Sunday, September 20, 2020

Sedum Seasons and Blog Trauma

So, if you think this blog entry looks messed up, you're correct.  Google Blogger made a "new" blog interface and it took me hours to figure out how to wrap text around photos...and it still ain't easy.  And I can't figure out now how to just left align the fourth paragraph.  I can center it, right align it, and justify it, but can't left align it.  Who makes a text editor so bad it won't do that?  And now, if you click on a photo to enlarge it, you can't get back to the post by "esc".  Google needs to fire its Blogger staff because it probably, based on the feedback I've seen, just ruined this portion of the business.  Time will tell if I can stay here or need to start over.

ProfessorRoush surrendered his garden to the fates yesterday.  It is time, past time, that cold weather comes in and puts a stop to this madness, the tangles of Knautia macedonia, morning glory vines, and stiff daylily stems, the decaying leaves of summer clinging desperately to the trees, and the creeping crabgrass trying vainly to slip past the gardener.  I've grown tired of 2020 and dream of renewal, of the clean slate of snow and the crisp air of winter.  My garden remains only in spirit and the color of a few futile sedums, vainly trying to seek the last rays of a dim sun.

These sedums, two among many, caught my eye yesterday while mowing, a shorter bright pink foreground Sedum spectabile 'Brilliant' against the backdrop of a taller sedum that I have on my garden map as Sedum telephium 'Arthur Branch'.  Although the latter lacks the reddish-leaves characteristic of the variety, I don't doubt its identity; it's the right height and early enough in the season that the red coloration is yet hidden.   Both are long-term garden survivors for me, 'Arthur Branch' planted in 2000, the second summer of my garden, and 'Brilliant' in 2001.   I already knew, even in those early years on the prairie, that sedums would stand the test of time and carry me into winter, and so they have, each year.  I have 8 or 10 varieties that take the flowering place of the fickle fall mums in my garden.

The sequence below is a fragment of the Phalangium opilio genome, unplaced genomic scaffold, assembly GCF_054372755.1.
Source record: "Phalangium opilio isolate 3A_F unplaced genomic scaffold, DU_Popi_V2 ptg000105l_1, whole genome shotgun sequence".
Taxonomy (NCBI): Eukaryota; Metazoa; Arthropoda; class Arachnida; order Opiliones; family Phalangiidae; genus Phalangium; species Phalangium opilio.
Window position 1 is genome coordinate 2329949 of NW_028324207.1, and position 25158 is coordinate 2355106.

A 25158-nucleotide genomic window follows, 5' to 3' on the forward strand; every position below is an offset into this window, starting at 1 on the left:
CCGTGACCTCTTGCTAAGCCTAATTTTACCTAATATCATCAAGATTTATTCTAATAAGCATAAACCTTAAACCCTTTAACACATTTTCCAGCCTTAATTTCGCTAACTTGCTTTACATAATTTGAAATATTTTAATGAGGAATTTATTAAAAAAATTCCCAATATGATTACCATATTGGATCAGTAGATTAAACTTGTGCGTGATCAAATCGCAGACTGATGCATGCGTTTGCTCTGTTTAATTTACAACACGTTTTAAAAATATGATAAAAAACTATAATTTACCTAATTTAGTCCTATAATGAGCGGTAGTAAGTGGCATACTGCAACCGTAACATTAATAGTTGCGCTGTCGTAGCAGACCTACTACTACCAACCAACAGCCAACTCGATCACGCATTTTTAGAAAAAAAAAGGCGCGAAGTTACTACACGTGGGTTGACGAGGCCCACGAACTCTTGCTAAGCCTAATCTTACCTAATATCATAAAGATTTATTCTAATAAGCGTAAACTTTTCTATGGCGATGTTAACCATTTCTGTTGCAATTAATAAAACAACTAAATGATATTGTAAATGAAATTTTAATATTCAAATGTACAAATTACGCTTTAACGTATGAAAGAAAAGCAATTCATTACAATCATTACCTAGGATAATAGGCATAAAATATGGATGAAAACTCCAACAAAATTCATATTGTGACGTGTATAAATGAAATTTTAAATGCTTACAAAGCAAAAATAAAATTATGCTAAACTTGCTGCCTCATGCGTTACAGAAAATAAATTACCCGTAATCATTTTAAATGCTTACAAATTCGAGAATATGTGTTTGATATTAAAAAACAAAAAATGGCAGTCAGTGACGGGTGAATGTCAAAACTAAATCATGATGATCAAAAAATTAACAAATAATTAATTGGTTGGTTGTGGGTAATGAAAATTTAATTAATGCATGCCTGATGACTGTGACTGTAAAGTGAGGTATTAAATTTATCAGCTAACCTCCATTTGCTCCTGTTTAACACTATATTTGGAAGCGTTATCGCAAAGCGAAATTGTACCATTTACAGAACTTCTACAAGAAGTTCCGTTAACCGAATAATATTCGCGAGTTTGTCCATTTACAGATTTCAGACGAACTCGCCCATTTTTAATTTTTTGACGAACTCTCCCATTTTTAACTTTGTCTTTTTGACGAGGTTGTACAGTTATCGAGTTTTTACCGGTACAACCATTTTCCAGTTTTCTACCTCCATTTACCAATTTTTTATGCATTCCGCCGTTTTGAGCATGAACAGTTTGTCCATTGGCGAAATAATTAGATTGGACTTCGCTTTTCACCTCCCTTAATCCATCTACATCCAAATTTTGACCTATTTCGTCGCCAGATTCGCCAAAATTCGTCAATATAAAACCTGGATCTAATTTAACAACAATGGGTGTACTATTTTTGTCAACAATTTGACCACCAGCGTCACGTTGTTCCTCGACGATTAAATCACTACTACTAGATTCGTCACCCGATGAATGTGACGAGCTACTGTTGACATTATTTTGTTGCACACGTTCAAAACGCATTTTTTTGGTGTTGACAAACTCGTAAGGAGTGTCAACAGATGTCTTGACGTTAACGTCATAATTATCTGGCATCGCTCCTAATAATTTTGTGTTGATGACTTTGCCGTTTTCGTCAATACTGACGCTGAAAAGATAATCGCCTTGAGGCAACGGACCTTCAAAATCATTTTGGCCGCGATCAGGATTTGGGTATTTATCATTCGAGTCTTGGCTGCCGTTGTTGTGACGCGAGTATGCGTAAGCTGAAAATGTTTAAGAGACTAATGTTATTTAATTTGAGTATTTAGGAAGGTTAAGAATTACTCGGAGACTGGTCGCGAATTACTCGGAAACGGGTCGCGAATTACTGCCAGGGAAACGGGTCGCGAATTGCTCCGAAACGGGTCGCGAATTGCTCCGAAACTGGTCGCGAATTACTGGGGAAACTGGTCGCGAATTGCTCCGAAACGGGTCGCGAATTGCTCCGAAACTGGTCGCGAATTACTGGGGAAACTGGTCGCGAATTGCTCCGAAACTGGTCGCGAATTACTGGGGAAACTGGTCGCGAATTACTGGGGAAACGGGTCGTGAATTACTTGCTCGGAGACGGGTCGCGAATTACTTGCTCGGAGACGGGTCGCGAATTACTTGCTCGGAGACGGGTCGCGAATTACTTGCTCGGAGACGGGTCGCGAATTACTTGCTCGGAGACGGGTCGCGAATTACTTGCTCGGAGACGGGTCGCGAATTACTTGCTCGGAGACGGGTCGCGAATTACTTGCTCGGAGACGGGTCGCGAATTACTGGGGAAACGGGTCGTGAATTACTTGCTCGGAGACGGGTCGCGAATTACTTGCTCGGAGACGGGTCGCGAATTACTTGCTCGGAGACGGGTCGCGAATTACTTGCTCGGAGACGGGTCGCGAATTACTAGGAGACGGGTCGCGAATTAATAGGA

It seems easy enough to understand how 'Brilliant' got it's name, but I'm at a loss to explain 'Arthur Branch'.  It seems sure to be named after a gardener, but Google has failed me in my quest to find an origin, providing only a criminal in New York and the fictional Law and Order character played by Fred Thompson, the latter possible since Law and Order first aired in 1990, but neither very likely or satisfying as provenance for a plant name.  My library isn't helping either, Alex Pankhurst's Who Does Your Garden Grow? and other sources failing me.   If anyone knows of the naming source, please let me know so I can add it to the other useless brain tracks in my ever-active curiosity center.  

Sedums aside, I essentially put the garden to bed yesterday, removing peony stakes and garden markers, draining and putting away hoses, sweeping out the garage for winter, pulling up weedy grasses in the garden beds, and finishing last-minute chores such as repainting some peeling trim on the barn.  If it snows tomorrow, I'll be unperturbed, my garden secure and ready for the moment.

In fact, I think all of us, brother and sister gardeners on the planet, are ready for 2020 to end.  The pandemic, the endless election twattle and sports much-ado-about-nothing, all combining to create an early fatigue, this year preceding the color change of leaves.  The death of RBG this week can only make it all worse, the din of both sides in an endless cycle of accusation and reprimand.  Even the sun has dimmed here in Kansas, yielding to the pollution from the relentless California wildfires, 1500 miles away.  Normally, ProfessorRoush laments cold and snow, dreading the onset and the duration, but right now, a little brisk, clear Artic blast seems like just the right prescription to put 2020 out of our misery.

Tuesday, September 15, 2020

Confusion and Mass Hysteria

French Lilacs blooming in September?  Syringa hyacinthiflora?  I'm not talking about new, fancy reblooming lilacs, mind you, I'm talking about as lilacs as old-fashioned as old-fashion gets.  This is exactly what we should expect of 2020, of course.   As best stated by Dr. Venkman in Ghostbusters (played superbly by Bill Murray), "Human sacrifice, dogs and cats living together... mass hysteria!"  What's next?